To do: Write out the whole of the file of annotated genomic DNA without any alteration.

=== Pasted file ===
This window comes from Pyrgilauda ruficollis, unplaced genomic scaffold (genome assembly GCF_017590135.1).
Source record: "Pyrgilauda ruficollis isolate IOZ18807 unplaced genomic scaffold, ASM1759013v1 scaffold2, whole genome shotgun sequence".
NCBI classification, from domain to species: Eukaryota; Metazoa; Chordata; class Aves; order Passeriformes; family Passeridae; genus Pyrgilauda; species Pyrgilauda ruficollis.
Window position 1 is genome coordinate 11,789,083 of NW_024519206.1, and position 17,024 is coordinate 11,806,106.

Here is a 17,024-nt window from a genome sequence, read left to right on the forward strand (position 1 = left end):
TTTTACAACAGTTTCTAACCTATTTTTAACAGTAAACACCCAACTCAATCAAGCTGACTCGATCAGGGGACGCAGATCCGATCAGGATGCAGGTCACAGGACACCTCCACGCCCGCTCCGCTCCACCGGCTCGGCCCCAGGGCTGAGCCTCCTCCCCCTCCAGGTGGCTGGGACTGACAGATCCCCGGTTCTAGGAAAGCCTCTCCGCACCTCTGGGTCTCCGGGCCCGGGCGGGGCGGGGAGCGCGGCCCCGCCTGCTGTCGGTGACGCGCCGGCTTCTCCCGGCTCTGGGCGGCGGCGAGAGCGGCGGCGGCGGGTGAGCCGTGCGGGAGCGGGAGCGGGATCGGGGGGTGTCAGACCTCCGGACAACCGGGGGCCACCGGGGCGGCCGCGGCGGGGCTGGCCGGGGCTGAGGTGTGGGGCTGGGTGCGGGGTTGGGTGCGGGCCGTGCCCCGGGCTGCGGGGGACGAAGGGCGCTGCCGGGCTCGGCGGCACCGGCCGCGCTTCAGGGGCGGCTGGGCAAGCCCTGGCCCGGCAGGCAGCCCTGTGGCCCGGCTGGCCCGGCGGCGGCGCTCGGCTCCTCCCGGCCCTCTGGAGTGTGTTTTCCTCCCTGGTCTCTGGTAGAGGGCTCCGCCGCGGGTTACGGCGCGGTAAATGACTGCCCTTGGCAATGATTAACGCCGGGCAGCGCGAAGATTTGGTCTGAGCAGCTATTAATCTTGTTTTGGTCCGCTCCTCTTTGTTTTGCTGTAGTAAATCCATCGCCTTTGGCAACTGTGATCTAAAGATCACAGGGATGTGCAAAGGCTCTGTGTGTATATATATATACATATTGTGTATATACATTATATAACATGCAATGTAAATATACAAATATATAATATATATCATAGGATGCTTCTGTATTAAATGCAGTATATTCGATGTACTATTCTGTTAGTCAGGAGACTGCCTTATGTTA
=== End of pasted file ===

This window comes from Pyrgilauda ruficollis, unplaced genomic scaffold (genome assembly GCF_017590135.1).
Source record: "Pyrgilauda ruficollis isolate IOZ18807 unplaced genomic scaffold, ASM1759013v1 scaffold2, whole genome shotgun sequence".
NCBI classification, from domain to species: Eukaryota; Metazoa; Chordata; class Aves; order Passeriformes; family Passeridae; genus Pyrgilauda; species Pyrgilauda ruficollis.
Window position 1 is genome coordinate 11,789,083 of NW_024519206.1, and position 17,024 is coordinate 11,806,106.

Here is a 17,024-nt window from a genome sequence, read left to right on the forward strand (position 1 = left end):
TTTTACAACAGTTTCTAACCTATTTTTAACAGTAAACACCCAACTCAATCAAGCTGACTCGATCAGGGGACGCAGATCCGATCAGGATGCAGGTCACAGGACACCTCCACGCCCGCTCCGCTCCACCGGCTCGGCCCCAGGGCTGAGCCTCCTCCCCCTCCAGGTGGCTGGGACTGACAGATCCCCGGTTCTAGGAAAGCCTCTCCGCACCTCTGGGTCTCCGGGCCCGGGCGGGGCGGGGAGCGCGGCCCCGCCTGCTGTCGGTGACGCGCCGGCTTCTCCCGGCTCTGGGCGGCGGCGAGAGCGGCGGCGGCGGGTGAGCCGTGCGGGAGCGGGAGCGGGATCGGGGGGTGTCAGACCTCCGGACAACCGGGGGCCACCGGGGCGGCCGCGGCGGGGCTGGCCGGGGCTGAGGTGTGGGGCTGGGTGCGGGGTTGGGTGCGGGCCGTGCCCCGGGCTGCGGGGGACGAAGGGCGCTGCCGGGCTCGGCGGCACCGGCCGCGCTTCAGGGGCGGCTGGGCAAGCCCTGGCCCGGCAGGCAGCCCTGTGGCCCGGCTGGCCCGGCGGCGGCGCTCGGCTCCTCCCGGCCCTCTGGAGTGTGTTTTCCTCCCTGGTCTCTGGTAGAGGGCTCCGCCGCGGGTTACGGCGCGGTAAATGACTGCCCTTGGCAATGATTAACGCCGGGCAGCGCGAAGATTTGGTCTGAGCAGCTATTAATCTTGTTTTGGTCCGCTCCTCTTTGTTTTGCTGTAGTAAATCCATCGCCTTTGGCAACTGTGATCTAAAGATCACAGGGATGTGCAAAGGCTCTGTGTGTATATATATATACATATTGTGTATATACATTATATAACATGCAATGTAAATATACAAATATATAATATATATCATAGGATGCTTCTGTATTAAATGCAGTATATTCGATGTACTATTCTGTTAGTCAGGAGACTGCCTTATGTTA